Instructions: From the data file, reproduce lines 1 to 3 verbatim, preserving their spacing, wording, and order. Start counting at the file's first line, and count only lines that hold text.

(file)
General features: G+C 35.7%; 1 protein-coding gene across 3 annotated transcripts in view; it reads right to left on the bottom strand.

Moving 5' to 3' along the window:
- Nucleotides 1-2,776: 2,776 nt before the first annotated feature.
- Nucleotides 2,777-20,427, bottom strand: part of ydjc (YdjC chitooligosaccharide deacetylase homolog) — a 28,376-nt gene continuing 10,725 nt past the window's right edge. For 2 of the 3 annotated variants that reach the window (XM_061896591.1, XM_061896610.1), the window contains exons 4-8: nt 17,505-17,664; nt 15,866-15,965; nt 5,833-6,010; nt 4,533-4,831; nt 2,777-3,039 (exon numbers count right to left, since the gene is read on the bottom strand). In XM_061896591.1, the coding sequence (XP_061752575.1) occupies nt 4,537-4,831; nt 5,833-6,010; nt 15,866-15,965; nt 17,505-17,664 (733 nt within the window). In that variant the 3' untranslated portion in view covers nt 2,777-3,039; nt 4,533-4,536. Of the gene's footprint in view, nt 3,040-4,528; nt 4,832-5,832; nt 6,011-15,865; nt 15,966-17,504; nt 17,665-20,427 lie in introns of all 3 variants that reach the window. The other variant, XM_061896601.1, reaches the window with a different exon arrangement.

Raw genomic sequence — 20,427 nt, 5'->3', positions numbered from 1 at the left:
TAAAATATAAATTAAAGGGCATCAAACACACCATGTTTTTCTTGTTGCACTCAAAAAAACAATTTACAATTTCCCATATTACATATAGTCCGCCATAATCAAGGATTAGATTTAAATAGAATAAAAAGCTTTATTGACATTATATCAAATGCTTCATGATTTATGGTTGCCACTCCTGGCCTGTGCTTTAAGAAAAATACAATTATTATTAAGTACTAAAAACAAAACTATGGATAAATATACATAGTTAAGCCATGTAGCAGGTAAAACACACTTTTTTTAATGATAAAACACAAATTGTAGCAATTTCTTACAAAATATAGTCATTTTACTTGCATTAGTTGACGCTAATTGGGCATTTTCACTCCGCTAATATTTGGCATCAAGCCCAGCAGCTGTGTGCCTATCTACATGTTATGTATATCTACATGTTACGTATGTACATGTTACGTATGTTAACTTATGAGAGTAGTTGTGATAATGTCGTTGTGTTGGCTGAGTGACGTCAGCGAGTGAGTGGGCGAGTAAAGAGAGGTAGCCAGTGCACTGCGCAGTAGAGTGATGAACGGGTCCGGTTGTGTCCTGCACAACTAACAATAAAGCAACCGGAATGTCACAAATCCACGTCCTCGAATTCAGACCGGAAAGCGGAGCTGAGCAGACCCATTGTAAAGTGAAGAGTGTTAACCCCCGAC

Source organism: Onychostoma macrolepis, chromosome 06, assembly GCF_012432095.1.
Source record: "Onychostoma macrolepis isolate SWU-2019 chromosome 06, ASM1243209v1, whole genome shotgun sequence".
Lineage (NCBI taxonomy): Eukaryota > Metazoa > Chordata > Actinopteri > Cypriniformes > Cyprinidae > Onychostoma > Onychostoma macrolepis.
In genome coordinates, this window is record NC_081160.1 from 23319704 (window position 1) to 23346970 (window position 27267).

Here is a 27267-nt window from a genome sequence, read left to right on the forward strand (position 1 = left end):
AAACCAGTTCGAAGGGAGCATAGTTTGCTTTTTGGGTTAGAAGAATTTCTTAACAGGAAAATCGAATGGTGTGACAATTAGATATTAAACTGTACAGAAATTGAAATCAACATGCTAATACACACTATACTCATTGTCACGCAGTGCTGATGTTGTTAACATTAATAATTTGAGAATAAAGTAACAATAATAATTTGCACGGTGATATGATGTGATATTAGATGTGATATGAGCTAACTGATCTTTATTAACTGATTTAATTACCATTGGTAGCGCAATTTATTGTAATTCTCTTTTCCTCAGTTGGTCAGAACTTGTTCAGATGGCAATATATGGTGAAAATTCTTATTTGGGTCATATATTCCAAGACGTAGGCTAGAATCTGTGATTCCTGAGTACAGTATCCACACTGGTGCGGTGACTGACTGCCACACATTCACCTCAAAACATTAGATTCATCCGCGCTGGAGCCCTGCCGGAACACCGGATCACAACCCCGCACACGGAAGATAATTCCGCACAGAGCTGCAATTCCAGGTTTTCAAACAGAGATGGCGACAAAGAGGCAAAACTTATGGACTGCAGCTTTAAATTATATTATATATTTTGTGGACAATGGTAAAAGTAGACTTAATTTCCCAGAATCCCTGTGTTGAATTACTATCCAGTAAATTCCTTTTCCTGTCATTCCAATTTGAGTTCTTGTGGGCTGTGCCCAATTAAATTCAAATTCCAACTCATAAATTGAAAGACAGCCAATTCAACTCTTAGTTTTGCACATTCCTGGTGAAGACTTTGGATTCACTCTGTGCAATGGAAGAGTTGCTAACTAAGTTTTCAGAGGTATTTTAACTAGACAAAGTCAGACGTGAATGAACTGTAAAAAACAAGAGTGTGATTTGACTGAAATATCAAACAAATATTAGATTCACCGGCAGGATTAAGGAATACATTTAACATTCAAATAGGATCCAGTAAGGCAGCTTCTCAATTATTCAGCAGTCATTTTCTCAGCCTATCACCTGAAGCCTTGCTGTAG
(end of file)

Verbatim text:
General features: G+C 35.7%; 1 protein-coding gene across 3 annotated transcripts in view; it reads right to left on the bottom strand.

Moving 5' to 3' along the window:
- Nucleotides 1-2,776: 2,776 nt before the first annotated feature.